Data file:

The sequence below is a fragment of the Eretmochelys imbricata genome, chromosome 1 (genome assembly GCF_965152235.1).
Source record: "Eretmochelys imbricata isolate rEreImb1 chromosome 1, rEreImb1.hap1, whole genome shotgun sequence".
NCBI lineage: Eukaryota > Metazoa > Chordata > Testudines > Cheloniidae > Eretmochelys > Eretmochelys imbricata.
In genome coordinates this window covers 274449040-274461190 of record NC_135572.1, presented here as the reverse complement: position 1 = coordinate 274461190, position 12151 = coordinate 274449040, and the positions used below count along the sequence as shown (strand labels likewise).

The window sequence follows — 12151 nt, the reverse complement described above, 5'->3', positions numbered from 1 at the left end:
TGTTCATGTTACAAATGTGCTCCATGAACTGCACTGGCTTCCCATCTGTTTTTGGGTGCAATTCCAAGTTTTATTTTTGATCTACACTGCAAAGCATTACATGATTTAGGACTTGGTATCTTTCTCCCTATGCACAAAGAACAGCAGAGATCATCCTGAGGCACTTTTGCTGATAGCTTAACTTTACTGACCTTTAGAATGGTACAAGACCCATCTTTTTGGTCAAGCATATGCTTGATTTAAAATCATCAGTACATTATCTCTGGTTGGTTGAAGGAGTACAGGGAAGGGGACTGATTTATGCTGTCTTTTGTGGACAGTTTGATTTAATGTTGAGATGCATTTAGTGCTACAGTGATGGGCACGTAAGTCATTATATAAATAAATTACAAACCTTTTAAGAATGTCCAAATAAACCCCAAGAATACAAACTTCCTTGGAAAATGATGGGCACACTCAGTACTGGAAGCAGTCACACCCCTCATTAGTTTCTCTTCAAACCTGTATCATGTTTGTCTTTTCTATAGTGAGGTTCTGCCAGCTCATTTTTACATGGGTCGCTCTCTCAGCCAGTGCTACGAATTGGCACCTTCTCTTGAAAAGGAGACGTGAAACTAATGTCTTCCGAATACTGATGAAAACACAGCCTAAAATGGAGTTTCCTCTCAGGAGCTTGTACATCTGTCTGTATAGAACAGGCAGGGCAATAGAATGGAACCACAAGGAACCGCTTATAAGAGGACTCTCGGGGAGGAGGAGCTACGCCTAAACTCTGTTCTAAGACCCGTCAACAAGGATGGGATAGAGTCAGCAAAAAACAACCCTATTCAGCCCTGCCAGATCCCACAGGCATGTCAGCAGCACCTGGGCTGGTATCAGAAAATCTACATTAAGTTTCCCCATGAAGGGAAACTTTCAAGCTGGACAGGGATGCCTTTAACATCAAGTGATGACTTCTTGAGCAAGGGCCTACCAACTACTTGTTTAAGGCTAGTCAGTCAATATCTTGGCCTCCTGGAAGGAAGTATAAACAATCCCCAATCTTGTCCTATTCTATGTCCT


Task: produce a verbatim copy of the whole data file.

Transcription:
The sequence below is a fragment of the Eretmochelys imbricata genome, chromosome 1 (genome assembly GCF_965152235.1).
Source record: "Eretmochelys imbricata isolate rEreImb1 chromosome 1, rEreImb1.hap1, whole genome shotgun sequence".
NCBI lineage: Eukaryota > Metazoa > Chordata > Testudines > Cheloniidae > Eretmochelys > Eretmochelys imbricata.
In genome coordinates this window covers 274449040-274461190 of record NC_135572.1, presented here as the reverse complement: position 1 = coordinate 274461190, position 12151 = coordinate 274449040, and the positions used below count along the sequence as shown (strand labels likewise).

The window sequence follows — 12151 nt, the reverse complement described above, 5'->3', positions numbered from 1 at the left end:
TGTTCATGTTACAAATGTGCTCCATGAACTGCACTGGCTTCCCATCTGTTTTTGGGTGCAATTCCAAGTTTTATTTTTGATCTACACTGCAAAGCATTACATGATTTAGGACTTGGTATCTTTCTCCCTATGCACAAAGAACAGCAGAGATCATCCTGAGGCACTTTTGCTGATAGCTTAACTTTACTGACCTTTAGAATGGTACAAGACCCATCTTTTTGGTCAAGCATATGCTTGATTTAAAATCATCAGTACATTATCTCTGGTTGGTTGAAGGAGTACAGGGAAGGGGACTGATTTATGCTGTCTTTTGTGGACAGTTTGATTTAATGTTGAGATGCATTTAGTGCTACAGTGATGGGCACGTAAGTCATTATATAAATAAATTACAAACCTTTTAAGAATGTCCAAATAAACCCCAAGAATACAAACTTCCTTGGAAAATGATGGGCACACTCAGTACTGGAAGCAGTCACACCCCTCATTAGTTTCTCTTCAAACCTGTATCATGTTTGTCTTTTCTATAGTGAGGTTCTGCCAGCTCATTTTTACATGGGTCGCTCTCTCAGCCAGTGCTACGAATTGGCACCTTCTCTTGAAAAGGAGACGTGAAACTAATGTCTTCCGAATACTGATGAAAACACAGCCTAAAATGGAGTTTCCTCTCAGGAGCTTGTACATCTGTCTGTATAGAACAGGCAGGGCAATAGAATGGAACCACAAGGAACCGCTTATAAGAGGACTCTCGGGGAGGAGGAGCTACGCCTAAACTCTGTTCTAAGACCCGTCAACAAGGATGGGATAGAGTCAGCAAAAAACAACCCTATTCAGCCCTGCCAGATCCCACAGGCATGTCAGCAGCACCTGGGCTGGTATCAGAAAATCTACATTAAGTTTCCCCATGAAGGGAAACTTTCAAGCTGGACAGGGATGCCTTTAACATCAAGTGATGACTTCTTGAGCAAGGGCCTACCAACTACTTGTTTAAGGCTAGTCAGTCAATATCTTGGCCTCCTGGAAGGAAGTATAAACAATCCCCAATCTTGTCCTATTCTATGTCCT